Another local news agency came out with “breaking exclusive news,” citing local high school coaches have put together a plan to have a high school baseball tournament in August.  The story then pretty much repeated everything that was on our program – TWO MONTHS PRIOR – with of course the repetition of the phrase “breaking exclusive story” a few more times.  It ended with a codicil noting that it still needed local and state government approval (as we had stated on our program) but that local coaches were optimistic the games could be played.  Again, the exact same information that was on our show … over 8 WEEKS before.

I realized that not every single person in eastern Pennsylvania watches the RCN SportsTalk Show every week.  I also know that people may not be able to see every single episode … even though all of our shows are available to RCN customers through video on demand and/or DVR or TiVo the show.

However, if you do want to stay ahead of the curve and find out information before it is revealed elsewhere, you might want to schedule watching the show – in some way, shape or form – each week, so that you are not left out  nor have to wait a couple months to get local sports news.

*******

Speaking of RCN SportsTalk, we have some great new programs coming your way over the next several weeks…

… Former playing great & retiring Allen Head Basketball Coach Doug Snyder, stepping down after 24 years

Washington Nationals Beat Writer Jesse Dougherty with the latest on MLB’s attempt to restart their season

… Retiring Liberty Head Basketball Coach Chad Landis, stepping down after 12 years as head coach and eight more years as an assistant

… This fall’s incoming class of head football coaches in Easton, Pennsylvania

… New Allen High School Athletic Director Randy Atiyeh and new Head Basketball Coach Darnell Braswell

… New Dieruff High School Athletic Director David Stout and new head basketball coach Marlon Randall

… This fall’s defending District XI champions (in multiple sports)

… League and district administrators to talk about the Department of Education’s guidance and protocols for high school sports regarding the Coronavirus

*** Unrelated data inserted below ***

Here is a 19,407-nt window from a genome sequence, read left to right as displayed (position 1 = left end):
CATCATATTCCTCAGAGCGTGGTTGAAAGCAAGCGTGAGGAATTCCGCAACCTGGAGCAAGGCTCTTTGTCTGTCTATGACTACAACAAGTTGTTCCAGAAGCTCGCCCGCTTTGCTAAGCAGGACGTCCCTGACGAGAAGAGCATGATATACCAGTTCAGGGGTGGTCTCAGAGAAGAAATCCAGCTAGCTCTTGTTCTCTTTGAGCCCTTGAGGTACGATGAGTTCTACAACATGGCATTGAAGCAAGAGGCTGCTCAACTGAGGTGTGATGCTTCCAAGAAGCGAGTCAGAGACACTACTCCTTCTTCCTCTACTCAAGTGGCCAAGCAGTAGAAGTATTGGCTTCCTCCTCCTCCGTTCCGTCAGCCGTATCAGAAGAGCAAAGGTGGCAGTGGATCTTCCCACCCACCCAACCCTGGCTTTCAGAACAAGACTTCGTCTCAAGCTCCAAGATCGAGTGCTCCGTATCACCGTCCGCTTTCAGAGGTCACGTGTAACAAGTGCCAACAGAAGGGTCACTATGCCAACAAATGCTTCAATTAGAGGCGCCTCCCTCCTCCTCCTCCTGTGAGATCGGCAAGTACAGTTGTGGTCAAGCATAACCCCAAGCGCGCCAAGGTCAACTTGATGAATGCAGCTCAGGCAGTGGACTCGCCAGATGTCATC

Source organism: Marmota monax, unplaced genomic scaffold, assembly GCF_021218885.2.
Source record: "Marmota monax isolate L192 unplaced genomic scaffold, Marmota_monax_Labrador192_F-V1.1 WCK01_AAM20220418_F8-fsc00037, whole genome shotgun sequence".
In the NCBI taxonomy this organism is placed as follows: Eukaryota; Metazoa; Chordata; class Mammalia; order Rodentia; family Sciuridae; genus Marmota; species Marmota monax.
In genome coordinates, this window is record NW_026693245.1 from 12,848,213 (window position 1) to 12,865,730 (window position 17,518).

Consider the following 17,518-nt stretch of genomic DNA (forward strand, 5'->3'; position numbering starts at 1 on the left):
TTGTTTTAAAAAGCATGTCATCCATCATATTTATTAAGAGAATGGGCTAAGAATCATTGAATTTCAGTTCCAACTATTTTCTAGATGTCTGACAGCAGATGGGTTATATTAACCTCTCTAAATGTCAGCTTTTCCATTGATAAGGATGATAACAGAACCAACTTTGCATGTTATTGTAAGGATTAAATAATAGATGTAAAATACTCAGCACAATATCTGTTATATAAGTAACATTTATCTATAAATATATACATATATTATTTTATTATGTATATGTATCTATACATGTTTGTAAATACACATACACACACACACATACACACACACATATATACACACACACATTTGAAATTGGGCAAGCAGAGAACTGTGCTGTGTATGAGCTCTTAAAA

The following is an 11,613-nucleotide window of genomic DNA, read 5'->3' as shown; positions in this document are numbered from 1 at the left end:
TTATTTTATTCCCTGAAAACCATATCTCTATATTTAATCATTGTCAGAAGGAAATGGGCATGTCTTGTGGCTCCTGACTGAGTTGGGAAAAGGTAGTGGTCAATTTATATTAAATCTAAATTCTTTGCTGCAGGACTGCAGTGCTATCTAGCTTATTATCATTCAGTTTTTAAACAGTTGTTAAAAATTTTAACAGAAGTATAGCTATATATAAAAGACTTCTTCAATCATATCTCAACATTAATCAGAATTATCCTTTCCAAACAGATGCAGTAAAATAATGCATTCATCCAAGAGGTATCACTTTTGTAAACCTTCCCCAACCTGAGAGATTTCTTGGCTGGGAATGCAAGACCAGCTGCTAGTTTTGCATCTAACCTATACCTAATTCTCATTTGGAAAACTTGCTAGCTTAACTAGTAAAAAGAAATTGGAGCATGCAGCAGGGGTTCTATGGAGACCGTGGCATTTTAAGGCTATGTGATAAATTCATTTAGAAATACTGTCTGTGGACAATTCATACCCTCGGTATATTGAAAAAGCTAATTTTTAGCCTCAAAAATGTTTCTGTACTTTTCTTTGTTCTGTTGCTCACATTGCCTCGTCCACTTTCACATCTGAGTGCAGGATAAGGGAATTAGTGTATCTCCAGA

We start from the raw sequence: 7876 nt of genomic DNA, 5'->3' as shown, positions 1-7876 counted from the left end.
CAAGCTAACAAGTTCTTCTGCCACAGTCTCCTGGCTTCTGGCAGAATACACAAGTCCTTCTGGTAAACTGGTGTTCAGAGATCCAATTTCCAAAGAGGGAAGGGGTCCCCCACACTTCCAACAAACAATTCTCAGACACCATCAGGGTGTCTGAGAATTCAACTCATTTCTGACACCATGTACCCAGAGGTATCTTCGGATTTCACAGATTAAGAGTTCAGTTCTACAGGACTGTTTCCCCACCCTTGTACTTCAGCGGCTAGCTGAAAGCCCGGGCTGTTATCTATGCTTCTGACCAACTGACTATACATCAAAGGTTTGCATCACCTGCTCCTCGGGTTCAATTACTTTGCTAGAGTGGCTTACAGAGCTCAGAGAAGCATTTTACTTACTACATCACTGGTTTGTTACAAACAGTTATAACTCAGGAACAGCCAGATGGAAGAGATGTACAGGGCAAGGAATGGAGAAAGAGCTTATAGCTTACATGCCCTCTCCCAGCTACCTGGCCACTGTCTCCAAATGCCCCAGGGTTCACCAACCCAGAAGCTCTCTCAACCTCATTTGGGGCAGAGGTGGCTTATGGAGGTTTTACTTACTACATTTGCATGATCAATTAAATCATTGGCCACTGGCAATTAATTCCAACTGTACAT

… & more!!!

CLASSIC VIDEO SHOWPLACE: Roy Rogers- “The Movies”

The views expressed in this blog are those of the author and do not necessarily reflect the official policy or position of RCN or any other agency, organization, employer or company.

For over a hundred years some of the greatest video treasures of all time have been produced. Some have been lost in the sands of time and others, soon to be rediscovered, will become fan favorites for a whole new generation.

Each week we will feature just one of the many hidden gems that you can see on RCN TV with insights and commentaries on classic television shows and legendary cinematic performances.

Roy Rogers starred in a television show which successfully ran for several years and had some unique stories of its own (which we will address in another blog entry).

But this week, we’ll focus on his early career and successful cinematic performances, many of which are airing this month on Monday mornings on RCN-TV.

Contrary to what you may think, one of the most popular cowboys of all time, Rogers was born in the non-western town of Cincinnati, Ohio. He traveled to different cities and toiled in several jobs before eventually starting his entertaining career as a musician in Inglewood, California.  His first gig was as a member of a short-lived musical group called “The Rocky Mountaineers” in 1931.

It took three more years (and participating in several additional failing musical groups) before Rogers, now a part of a group called “The Sons of the Pioneers,” recorded his first successful song, “Tumbling Tumbleweeds.”  More musical successes soon followed which gave Rogers the start of his movie career in 1935.  However, once again, it took Rogers several years before he found success on the big screen.

In 1938, Republic Pictures held a contest looking for a singing cowboy; the contest included several established movie actors of the time. However, Rogers, still relatively unknown in the film industry, won the contest and soon hit it big with several successful movies.

(Rogers with Lynne Roberts in “Billy the Kid Returns“)

Two of his first big movie hits were the 1938 films “Billy The Kid Returns” (starring alongside the popular Smiley Burnette) and “Shine On, Harvest Moon” (co-starring with Mary Hart).

(Rogers and Hart in “Harvest Moon”)

Both of these films will be shown in the “RCN Movie Vault,’ airing on Monday, June 15, starting at 9 a.m.

By 1940 his surging popularity allowed him to rewrite his contract and included owning the rights to his likeness, leading to the sale of the popular Roy Rogers action figures.

Along with Gene Autry, Rogers became one of the most popular “B movies” Western stars in the 1940s and early 1950s.

He supported John Wayne in the 1940s classic, “Dark Command”, and for 16 consecutive years won the ‘Motion Picture Herald Top 10 Money Making Western Stars’ poll.

While his trademark song, “Happy Trails”, did not come along for several more years (the song was written by his future wife, Dale Evans), Rogers continued to cross-market his movie and music successes throughout the 1940s, resulting in a number of popular Western films still reviewed by film students to this day.